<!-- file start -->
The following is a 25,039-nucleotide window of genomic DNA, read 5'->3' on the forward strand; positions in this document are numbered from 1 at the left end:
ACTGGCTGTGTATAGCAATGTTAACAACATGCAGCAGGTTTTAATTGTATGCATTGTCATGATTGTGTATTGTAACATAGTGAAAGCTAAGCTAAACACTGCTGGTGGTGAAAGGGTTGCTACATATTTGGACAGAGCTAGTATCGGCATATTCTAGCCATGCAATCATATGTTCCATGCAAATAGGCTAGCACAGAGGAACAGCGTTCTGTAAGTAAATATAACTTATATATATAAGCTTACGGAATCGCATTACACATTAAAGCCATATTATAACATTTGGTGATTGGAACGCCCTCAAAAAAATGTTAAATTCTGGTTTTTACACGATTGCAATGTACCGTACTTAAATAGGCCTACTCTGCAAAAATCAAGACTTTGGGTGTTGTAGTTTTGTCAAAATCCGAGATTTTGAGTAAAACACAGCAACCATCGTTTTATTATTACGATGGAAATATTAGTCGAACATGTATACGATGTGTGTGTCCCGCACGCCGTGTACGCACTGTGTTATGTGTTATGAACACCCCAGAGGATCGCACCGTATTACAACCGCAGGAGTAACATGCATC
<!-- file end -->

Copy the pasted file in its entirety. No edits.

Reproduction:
The following is a 25,039-nucleotide window of genomic DNA, read 5'->3' on the forward strand; positions in this document are numbered from 1 at the left end:
ACTGGCTGTGTATAGCAATGTTAACAACATGCAGCAGGTTTTAATTGTATGCATTGTCATGATTGTGTATTGTAACATAGTGAAAGCTAAGCTAAACACTGCTGGTGGTGAAAGGGTTGCTACATATTTGGACAGAGCTAGTATCGGCATATTCTAGCCATGCAATCATATGTTCCATGCAAATAGGCTAGCACAGAGGAACAGCGTTCTGTAAGTAAATATAACTTATATATATAAGCTTACGGAATCGCATTACACATTAAAGCCATATTATAACATTTGGTGATTGGAACGCCCTCAAAAAAATGTTAAATTCTGGTTTTTACACGATTGCAATGTACCGTACTTAAATAGGCCTACTCTGCAAAAATCAAGACTTTGGGTGTTGTAGTTTTGTCAAAATCCGAGATTTTGAGTAAAACACAGCAACCATCGTTTTATTATTACGATGGAAATATTAGTCGAACATGTATACGATGTGTGTGTCCCGCACGCCGTGTACGCACTGTGTTATGTGTTATGAACACCCCAGAGGATCGCACCGTATTACAACCGCAGGAGTAACATGCATC